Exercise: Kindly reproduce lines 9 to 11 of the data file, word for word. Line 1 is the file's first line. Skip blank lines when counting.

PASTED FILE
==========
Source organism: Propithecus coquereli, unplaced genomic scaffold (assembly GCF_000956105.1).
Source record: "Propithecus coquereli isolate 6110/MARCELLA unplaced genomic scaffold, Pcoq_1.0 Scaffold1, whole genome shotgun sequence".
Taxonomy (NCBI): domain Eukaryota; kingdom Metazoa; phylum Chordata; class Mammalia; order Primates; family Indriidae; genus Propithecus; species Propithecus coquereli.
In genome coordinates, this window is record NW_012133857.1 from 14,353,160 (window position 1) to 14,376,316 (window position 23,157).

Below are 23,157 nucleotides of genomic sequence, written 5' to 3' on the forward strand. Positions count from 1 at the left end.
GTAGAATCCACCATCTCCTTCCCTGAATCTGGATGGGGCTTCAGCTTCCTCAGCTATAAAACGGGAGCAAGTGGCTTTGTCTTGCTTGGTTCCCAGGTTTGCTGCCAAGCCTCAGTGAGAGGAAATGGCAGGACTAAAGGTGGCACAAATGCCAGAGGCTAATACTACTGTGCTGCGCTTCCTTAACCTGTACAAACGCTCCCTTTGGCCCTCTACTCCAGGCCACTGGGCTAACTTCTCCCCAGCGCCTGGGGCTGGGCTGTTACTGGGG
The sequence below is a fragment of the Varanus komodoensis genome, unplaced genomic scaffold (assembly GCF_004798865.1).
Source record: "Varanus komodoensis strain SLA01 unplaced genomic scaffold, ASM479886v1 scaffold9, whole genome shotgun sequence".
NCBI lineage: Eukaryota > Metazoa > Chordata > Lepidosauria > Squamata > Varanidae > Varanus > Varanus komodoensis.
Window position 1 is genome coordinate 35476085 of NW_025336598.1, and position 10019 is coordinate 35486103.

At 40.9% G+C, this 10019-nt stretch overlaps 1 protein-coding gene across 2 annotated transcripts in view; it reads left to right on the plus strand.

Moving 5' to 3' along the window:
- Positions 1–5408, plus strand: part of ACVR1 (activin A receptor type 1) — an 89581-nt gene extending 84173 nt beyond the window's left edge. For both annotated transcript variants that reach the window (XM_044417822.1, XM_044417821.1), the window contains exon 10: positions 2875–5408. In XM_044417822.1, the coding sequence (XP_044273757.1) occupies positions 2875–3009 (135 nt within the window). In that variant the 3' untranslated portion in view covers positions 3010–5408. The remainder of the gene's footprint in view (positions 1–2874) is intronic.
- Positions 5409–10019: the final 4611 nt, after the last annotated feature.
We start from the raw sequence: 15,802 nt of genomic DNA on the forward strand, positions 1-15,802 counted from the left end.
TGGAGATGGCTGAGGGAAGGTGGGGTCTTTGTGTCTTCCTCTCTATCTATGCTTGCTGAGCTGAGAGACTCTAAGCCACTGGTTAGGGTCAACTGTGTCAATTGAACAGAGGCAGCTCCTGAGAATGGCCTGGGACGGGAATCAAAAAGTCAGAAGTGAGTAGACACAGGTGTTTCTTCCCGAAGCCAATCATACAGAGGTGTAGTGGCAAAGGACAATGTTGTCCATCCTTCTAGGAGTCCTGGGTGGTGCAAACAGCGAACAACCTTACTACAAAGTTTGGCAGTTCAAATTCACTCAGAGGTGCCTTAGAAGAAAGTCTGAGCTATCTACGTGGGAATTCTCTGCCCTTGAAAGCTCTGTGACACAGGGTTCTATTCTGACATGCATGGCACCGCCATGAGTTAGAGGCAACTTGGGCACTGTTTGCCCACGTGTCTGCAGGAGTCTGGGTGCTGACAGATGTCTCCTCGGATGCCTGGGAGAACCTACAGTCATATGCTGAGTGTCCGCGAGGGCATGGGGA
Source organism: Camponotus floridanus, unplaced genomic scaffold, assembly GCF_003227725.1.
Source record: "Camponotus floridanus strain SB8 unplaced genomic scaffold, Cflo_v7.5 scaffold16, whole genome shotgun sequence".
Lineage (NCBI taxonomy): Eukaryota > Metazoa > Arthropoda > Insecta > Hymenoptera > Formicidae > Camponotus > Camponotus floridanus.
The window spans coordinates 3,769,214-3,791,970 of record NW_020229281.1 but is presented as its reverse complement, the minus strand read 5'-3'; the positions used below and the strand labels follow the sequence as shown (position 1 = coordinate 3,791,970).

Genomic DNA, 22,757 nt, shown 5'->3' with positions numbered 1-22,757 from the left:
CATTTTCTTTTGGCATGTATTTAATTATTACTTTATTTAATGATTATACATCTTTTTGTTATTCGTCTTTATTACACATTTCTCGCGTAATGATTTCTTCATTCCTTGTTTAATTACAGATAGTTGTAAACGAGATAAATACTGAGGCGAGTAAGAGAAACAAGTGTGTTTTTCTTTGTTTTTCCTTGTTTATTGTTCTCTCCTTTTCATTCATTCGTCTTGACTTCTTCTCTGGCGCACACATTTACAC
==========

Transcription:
NCBI lineage: Eukaryota > Metazoa > Chordata > Lepidosauria > Squamata > Varanidae > Varanus > Varanus komodoensis.
Window position 1 is genome coordinate 35476085 of NW_025336598.1, and position 10019 is coordinate 35486103.

At 40.9% G+C, this 10019-nt stretch overlaps 1 protein-coding gene across 2 annotated transcripts in view; it reads left to right on the plus strand.